“Everyone comes out of exile in their own way” is this year’s quote for Northwestern’s Jewish Theatre Ensemble, around which this season’s shows have been structured. Director Sophia Sinsheimer set out to explore this quote in a new way in The Clean House, JTE’s spring production that opens this weekend.
“We were interested in the idea of exile as self-inflicted, and coming out of exile as a process of learning how to be vulnerable with others,” says Sinsheimer, a Communications senior majoring in Theatre and Gender & Sexuality studies. “To me, The Clean House is about the power of human connection to help us realize that the things we find difficult in life—the tragedies, the bumps in the road—are all so livable and manageable when other people are there to help.”
The Clean House is a dark comedy that focuses on the power and importance of human connection, especially in the most traumatic situations. The show explores a number of different relationships and how characters lean on each other when faced with difficulty. It follows five characters that each have their own personal conflicts and sources of struggle.
Valen Santos, a freshman theatre major, plays a housemaid from Brazil named Matilde, and feels especially connected to her character’s approach to her problems.
“Her view on life is really interesting. She’s the kind of person who knows the value in seeing the bigger picture and trying to see your problems as really small in a world that’s so big,” Santos says. “I feel like that’s a lot of how I deal with things—seeing my problems as kind of minute in the bigger picture.”
When coming to the show, audiences should be ready to experience a wide arrange of emotions, according to cast member Christian Hill, an RTVF freshman.
“It’s gonna be an emotional roller coaster,” Hill says. “You’re gonna laugh and you’re gonna cry 10 times in the span of 10 minutes, and then you’ve still got another hour and a half to go.”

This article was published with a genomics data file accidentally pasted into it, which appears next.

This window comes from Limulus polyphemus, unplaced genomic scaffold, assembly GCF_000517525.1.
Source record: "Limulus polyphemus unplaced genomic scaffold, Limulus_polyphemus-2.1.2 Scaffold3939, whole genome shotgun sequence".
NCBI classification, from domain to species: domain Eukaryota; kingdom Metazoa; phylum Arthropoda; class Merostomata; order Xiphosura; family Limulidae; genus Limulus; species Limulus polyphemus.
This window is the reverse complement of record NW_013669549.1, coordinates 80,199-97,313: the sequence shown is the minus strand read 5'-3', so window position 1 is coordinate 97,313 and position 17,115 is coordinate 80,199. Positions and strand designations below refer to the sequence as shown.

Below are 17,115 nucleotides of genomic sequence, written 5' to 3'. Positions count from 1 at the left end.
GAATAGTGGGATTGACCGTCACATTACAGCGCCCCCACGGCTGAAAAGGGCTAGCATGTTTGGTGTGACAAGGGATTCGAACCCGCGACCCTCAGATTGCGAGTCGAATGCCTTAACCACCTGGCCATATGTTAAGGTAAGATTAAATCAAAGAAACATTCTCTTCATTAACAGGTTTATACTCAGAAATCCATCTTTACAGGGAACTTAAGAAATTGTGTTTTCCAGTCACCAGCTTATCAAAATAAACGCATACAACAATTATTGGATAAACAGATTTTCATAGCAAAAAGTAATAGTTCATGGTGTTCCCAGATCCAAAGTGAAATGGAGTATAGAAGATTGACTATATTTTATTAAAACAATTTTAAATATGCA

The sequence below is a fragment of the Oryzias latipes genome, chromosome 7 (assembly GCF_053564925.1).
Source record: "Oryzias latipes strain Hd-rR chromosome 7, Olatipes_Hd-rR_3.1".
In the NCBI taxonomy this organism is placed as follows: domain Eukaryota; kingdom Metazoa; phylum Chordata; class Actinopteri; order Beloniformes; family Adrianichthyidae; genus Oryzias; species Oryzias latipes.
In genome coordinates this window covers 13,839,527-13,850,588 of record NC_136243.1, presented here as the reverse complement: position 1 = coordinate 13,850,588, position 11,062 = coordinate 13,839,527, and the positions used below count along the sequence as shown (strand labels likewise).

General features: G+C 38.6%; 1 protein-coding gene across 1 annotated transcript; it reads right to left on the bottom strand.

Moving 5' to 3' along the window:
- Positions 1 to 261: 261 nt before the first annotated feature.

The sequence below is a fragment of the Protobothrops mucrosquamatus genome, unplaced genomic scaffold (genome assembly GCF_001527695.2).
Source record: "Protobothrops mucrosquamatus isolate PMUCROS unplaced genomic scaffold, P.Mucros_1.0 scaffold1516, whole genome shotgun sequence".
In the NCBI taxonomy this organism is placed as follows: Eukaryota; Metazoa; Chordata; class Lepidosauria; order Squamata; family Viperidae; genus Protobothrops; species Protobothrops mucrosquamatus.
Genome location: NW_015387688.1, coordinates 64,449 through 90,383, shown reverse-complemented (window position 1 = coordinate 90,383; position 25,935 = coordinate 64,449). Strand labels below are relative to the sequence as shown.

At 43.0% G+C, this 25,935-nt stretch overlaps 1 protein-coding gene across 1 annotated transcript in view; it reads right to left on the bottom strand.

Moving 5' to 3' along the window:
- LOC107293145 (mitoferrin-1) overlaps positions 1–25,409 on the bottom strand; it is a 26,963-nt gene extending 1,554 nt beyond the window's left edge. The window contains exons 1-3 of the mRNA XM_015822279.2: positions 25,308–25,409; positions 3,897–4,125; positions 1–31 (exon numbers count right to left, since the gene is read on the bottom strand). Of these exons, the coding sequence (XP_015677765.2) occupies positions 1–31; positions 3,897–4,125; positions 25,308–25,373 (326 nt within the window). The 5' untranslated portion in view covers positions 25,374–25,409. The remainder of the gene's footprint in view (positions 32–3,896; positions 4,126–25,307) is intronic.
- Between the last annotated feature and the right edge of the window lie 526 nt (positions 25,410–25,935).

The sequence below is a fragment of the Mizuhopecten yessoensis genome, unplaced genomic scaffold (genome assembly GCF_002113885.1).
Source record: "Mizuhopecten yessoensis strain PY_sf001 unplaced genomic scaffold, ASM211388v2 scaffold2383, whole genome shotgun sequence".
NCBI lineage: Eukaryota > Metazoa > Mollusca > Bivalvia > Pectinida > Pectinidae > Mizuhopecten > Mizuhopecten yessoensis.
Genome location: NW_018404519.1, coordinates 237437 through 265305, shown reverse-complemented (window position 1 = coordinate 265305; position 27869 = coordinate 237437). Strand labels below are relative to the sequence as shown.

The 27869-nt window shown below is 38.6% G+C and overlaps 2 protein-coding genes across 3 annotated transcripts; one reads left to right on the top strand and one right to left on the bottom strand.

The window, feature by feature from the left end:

The show’s cast of five characters are each forced to closely interact with one another. The intimate setting has allowed the actors to form strong personal bonds, which, according to Sinsheimer, has been critical to the success of the show.
“The nice thing about having five people is it really allows me to develop a personal relationship with each of them, and for us to have a sustained dialogue about the things that are challenging in creating that character,” Sinsheimer says. “We all get to have a really in-depth conversation, which for a play like this is so vital and important.”
The show allows otherwise disparate people to be thrust together under unusual and terrible circumstances. Through this, they form unlikely bonds. The characters learn that human connection is ultimately the most powerful response to sadness and trauma.
“It’s all about them coming out of this struggle, this exile that they feel because of their problems, through human connection and through humor. They learn that truly it’s all about finding your soulmate,” says Communications sophomore Carly Mazer, the show’s producer. “Your soulmate truly isn’t one person: it’s having deep, true, meaningful connections with humans.”
The show’s creative team say they believe audiences will connect strongly with The Clean House on a personal level and walk away with new understanding of human relationships.
“I hope audiences will take away the fact that even if you feel like you’re in exile and there’s no coming out of it, that’s not true. It might take a while, it might feel like you’re alone, but you’re not. You have to use those connections, use humor, and use your culture and things that make you happy to catapult yourself out,” Mazer says. “There’s always a light at the end of the tunnel, even though it may not be what you originally expected.”
The Clean House runs from May 24 to May 26 at Shanley Pavilion. Admission is $5.